Patrick Egan lives just about two miles from his mother and stepfather’s assisted living community. Yet even at that distance, he knows almost immediately when someone is at their front entryway, if their garage door is open and even if one of them is up from their bed at night.
With their approval, Egan added remote-monitoring devices to their Lafayette, Colo., home. His goal: to ensure their safety and security as well as to give himself some peace of mind.
He gets text alerts if the front-door camera spots significant movement or if the bed sensors detect that his mom, Sharon, 79, or stepdad, Joe, 88, are up in the middle of the night.
“My part-time, unpaid job is taking care of my parents,” says Egan.
Technology makes that duty easier for him, he says, and does so without any large-scale disruptions in his mom and stepdad’s lives.
“The thing l like about the remote monitoring is that they don’t have to do anything,” Egan says.
An expanding market
Egan is one of many tapping into the myriad monitoring devices on the market. The expanding list of products and services range from GPS-enabled shoe inserts to sensors that can tell if a stove is left on and unattended.
Big companies and smaller firms have entered a safety and security-monitoring arena once mainly known for the “I’ve fallen and I can’t get up” LifeCall pendant commercials.
Retail behemoth Best Buy recently introduced its Assured Living program, which uses sensors to track activities such as opening a refrigerator or medicine cabinet. And the Apple Watch Series 4 is now among the array of watches and pendants that can automatically detect falls and alert emergency responders.
There are also location-tracking devices that can monitor someone’s movement on foot or in a car as well as alert a caregiver if a loved one has gone beyond a designated perimeter.
Helpful, but daunting to deploy
Egan is comfortable with technology — he’s the unofficial IT expert in his mom and stepdad’s community and launched a website to highlight the best tech for caregivers. But he also acknowledges that remote-monitoring technology can get complicated.
“Half the problem is finding the device you want to use, and the other half is figuring out how to use it,” Eagan says.
Some providers offer setup help and continued support, but that typically comes with a fee. An inexpensive DIY option may seem ideal — until there are glitches.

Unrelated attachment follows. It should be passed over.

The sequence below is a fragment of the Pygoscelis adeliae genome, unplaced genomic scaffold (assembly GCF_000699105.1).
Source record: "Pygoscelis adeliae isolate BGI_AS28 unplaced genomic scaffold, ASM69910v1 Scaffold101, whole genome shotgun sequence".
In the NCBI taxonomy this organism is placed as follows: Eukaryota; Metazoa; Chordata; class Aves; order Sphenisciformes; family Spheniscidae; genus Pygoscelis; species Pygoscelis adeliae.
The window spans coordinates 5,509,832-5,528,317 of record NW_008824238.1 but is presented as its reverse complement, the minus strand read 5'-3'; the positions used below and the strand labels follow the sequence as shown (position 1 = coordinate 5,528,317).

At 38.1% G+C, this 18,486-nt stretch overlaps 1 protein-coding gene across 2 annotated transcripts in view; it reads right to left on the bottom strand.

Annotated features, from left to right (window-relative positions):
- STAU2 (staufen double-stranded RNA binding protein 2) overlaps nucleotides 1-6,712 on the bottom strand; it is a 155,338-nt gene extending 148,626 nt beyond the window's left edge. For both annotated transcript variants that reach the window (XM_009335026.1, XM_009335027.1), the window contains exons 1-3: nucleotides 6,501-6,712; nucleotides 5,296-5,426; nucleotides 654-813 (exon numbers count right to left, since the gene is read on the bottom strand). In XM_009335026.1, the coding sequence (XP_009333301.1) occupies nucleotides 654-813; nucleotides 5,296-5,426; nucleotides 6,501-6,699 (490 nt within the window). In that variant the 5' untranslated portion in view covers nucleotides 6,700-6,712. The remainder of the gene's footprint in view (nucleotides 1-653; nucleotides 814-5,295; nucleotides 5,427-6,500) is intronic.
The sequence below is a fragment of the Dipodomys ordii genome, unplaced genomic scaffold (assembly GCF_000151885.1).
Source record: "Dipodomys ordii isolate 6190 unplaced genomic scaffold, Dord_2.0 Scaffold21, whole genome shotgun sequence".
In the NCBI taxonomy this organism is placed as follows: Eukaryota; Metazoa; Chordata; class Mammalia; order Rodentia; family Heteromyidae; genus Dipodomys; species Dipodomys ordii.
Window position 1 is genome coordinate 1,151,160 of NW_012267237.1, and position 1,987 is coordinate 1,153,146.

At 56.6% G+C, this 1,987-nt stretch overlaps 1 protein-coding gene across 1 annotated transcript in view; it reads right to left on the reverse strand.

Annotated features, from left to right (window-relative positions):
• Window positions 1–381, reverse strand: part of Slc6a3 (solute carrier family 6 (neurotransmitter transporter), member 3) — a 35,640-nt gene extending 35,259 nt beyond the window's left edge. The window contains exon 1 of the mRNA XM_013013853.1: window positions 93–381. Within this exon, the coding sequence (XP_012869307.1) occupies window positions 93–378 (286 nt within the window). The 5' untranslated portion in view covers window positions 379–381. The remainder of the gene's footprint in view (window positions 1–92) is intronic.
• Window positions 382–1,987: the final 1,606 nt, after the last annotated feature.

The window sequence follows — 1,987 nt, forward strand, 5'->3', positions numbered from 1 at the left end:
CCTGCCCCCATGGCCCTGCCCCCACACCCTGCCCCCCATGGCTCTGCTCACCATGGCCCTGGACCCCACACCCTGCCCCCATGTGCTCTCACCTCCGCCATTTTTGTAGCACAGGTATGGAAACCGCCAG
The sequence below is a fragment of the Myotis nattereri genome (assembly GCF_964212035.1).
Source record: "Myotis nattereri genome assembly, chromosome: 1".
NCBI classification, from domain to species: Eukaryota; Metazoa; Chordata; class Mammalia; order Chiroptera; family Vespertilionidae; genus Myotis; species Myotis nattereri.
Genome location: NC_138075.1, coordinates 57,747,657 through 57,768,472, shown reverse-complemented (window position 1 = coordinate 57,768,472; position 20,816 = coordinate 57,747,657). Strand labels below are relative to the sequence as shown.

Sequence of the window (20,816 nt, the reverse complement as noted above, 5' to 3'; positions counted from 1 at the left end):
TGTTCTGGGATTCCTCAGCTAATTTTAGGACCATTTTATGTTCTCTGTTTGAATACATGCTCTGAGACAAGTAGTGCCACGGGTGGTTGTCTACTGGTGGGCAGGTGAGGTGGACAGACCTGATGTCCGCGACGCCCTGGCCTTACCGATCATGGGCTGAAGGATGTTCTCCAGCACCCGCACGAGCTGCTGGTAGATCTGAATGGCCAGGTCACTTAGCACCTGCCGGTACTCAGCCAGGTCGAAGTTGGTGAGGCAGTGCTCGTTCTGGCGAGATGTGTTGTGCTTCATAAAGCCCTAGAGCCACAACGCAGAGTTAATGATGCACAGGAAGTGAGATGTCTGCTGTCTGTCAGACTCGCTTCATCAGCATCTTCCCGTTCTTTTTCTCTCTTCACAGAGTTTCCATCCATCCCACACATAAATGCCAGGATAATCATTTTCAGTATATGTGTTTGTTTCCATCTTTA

“Don’t underestimate the fact that technology cannot be reliable,” says Joy Loverde, author of Who Will Take Care of Me When I’m Old? “Who is going to be there if it doesn’t work?”
It can be tough to monitor and manage notifications, adds Laurie Orlov, analyst and founder of Aging in Place Technology Watch. If the device is not configured properly, “it’s just a lot of noise,” she says.
An inclusive conversation
Adding to the challenges is that a loved one may bristle at any suggestions about remote monitoring.
"Having something that watches you and monitors what you are doing is not ideal for someone who has lived with independence," says Chaiwoo Lee, a research scientist at the MIT AgeLab.
The trick is to find a solution that works for both the caregiver and the person being cared for, she says.
In Egan’s case it took a little time, but his once-skeptical mom and stepdad are now comfortable with the situation, he says.
Loverde advises taking small steps. Don’t spring it on your mom that you bought her a home video camera, she says. Do some initial reconnaissance, such as looking around the home to see if your loved one is taking care of himself or herself.
“Our first responsibility is to gather evidence that monitoring is even needed,” she says.
If monitoring seems necessary, then it’s vital to have an open conversation in which any privacy concerns are discussed, adds Orlov. “The people being monitored need to agree to being monitored ... Unless they have dementia, people have to opt in.”
And caregivers should keep in mind what these devices can — and can’t — do.
It’s easy to slip into thinking that “technology will set us free and make us safe and fix all our communication issues,” Orlov says. Yet “monitoring is not a substitute for a phone call or a conversation.”
Read the full series on caregiving and technology